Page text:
Primus, Roseland Ballroom, NYC – 9/30
A bit later on tour – photo by Rex Thomson
The doors to the Roseland Ballroom still hadn’t opened and the line was already stretching around the block. It has been said that “music breaks barriers” and based upon the diversity of the people in that line, I can see where the truth comes from in that statement. With the opening of the doors the mop-tops and baldheads mixed with the mohawks and dreadlocks to the sound of big top circus music as two giant inflatable astronauts flanked the stage. This time around, Primus consisted of Les Claypool on bass, Larry “Ler” LaLonde on guitar and Jay Lane back behind the kit. The sound of a squealing train whistle kicked things off as “Those Damn Blue-Collar Tweekers” stormed on. Like an earthquake, the mosh pit that formed a few feet out from center stage sent shockwaves all about the venue. The stage set up featured a big screen that displayed various graphics and videos to go along with what ever song was being played. A very trippy cartoon was being played as the band took “Tweekers” into a dark exploratory jam. Keeping the intensity level up was no problem as Les, Ler and Jay absolutely nailed “Wynona’s Big Brown Beaver” all the while a large pair of beaver teeth were up on the big screen chomping away at pieces wood.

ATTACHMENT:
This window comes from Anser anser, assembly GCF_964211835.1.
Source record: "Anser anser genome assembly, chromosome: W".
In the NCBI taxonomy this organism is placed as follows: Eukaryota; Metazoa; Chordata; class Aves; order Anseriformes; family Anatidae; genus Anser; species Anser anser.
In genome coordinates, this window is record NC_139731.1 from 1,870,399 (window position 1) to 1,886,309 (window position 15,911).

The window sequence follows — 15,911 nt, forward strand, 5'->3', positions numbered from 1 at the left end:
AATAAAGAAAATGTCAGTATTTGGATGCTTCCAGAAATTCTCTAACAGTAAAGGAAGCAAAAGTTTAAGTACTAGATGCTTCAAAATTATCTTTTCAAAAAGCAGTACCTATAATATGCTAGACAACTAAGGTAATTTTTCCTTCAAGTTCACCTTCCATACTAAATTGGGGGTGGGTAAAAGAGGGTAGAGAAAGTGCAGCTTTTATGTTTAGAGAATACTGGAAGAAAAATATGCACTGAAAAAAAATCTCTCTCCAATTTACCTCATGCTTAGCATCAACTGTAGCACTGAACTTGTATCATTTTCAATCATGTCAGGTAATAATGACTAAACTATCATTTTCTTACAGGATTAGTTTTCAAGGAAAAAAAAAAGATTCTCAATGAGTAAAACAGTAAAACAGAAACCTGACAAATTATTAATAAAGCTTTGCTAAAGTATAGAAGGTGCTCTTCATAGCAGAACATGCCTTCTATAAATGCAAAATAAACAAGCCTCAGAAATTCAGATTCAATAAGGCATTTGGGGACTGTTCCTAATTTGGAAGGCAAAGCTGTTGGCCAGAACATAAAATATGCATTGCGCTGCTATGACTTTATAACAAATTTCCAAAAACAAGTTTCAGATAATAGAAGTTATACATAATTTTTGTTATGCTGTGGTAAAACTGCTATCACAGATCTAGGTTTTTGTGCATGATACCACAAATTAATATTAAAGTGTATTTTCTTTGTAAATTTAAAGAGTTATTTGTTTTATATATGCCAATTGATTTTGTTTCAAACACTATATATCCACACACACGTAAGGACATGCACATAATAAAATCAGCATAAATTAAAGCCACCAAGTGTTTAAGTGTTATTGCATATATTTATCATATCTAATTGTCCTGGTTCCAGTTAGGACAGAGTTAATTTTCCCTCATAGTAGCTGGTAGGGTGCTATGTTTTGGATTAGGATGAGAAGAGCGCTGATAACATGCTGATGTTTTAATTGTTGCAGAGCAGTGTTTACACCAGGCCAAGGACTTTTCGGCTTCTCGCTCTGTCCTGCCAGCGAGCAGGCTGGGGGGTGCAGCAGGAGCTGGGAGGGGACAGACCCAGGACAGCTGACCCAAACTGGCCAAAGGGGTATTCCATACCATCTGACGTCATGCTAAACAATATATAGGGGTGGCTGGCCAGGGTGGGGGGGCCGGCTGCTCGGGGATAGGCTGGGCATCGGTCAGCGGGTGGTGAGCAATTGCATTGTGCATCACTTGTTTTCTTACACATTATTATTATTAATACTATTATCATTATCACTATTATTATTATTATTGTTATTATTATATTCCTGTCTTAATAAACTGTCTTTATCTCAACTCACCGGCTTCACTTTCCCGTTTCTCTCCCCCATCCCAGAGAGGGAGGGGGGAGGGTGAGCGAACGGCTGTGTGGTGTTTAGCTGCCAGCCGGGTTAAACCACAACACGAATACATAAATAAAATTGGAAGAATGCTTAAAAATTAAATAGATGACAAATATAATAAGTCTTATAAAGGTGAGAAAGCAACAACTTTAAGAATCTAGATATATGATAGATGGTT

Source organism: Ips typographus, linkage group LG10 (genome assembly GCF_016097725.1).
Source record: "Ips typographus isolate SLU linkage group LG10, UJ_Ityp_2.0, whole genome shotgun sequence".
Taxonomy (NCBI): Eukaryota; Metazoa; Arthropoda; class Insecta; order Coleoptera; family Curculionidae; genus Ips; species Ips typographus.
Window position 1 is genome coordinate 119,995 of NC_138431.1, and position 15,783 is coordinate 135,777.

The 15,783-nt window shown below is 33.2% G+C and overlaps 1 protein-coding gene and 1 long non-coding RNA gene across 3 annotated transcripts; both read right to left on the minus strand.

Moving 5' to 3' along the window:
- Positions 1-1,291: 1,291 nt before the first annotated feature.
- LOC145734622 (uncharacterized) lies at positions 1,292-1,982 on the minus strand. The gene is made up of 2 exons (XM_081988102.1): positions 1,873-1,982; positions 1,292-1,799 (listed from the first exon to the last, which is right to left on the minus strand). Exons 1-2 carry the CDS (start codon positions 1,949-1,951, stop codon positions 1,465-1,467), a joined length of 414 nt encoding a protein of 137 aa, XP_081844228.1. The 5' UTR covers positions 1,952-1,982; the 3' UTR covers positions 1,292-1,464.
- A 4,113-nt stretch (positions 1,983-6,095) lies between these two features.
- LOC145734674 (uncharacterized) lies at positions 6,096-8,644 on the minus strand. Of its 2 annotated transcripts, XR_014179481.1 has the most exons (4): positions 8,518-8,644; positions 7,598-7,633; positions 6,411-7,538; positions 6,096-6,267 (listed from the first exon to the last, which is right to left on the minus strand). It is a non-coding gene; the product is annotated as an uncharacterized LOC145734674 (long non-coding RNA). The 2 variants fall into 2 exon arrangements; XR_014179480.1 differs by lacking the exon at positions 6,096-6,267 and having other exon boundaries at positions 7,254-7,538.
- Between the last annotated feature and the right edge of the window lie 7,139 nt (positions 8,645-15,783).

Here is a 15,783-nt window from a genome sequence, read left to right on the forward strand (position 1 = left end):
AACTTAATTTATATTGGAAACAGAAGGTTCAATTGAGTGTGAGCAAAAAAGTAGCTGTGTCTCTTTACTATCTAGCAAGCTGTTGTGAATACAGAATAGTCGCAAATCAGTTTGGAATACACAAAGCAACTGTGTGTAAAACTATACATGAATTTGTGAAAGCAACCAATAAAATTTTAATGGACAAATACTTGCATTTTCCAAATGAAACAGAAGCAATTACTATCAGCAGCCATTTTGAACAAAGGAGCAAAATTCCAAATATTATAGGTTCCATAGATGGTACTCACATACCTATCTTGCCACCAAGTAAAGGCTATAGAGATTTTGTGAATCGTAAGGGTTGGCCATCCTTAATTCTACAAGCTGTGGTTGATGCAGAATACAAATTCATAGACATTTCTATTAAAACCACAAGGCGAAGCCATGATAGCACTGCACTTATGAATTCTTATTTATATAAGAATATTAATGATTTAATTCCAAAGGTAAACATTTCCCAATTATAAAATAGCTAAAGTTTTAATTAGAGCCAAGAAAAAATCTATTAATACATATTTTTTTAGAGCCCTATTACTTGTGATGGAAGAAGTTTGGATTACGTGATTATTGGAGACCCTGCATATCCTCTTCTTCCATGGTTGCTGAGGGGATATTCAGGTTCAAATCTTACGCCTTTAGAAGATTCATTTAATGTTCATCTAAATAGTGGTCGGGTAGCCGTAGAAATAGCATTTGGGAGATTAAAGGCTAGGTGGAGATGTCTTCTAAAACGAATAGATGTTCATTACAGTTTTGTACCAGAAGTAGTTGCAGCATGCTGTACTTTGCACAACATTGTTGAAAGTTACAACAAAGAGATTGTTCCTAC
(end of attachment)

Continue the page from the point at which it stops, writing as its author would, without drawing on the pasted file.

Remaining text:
The next sequence of “Pressman” and “Groundhogs Day” represented the early years of the entity that is Primus and really put the group’s cohesiveness on display. Ler stepped up during “Pressman” and took a very tight and focused solo while Jay worked on getting deep tones out of his drums as he played a trance like rhythm. With “Groundhogs Day” all it took were the opening notes and the crowd went berserk. The laid back riffs and rhythm that opened the song soon gave way to the heavy popping bass lines and fervent guitar work by Les and Ler respectively. Just as the intensity of the music varied so too did the crowd’s enthusiasm as simple swaying turned into moshing and moshing turned into crowd surfing.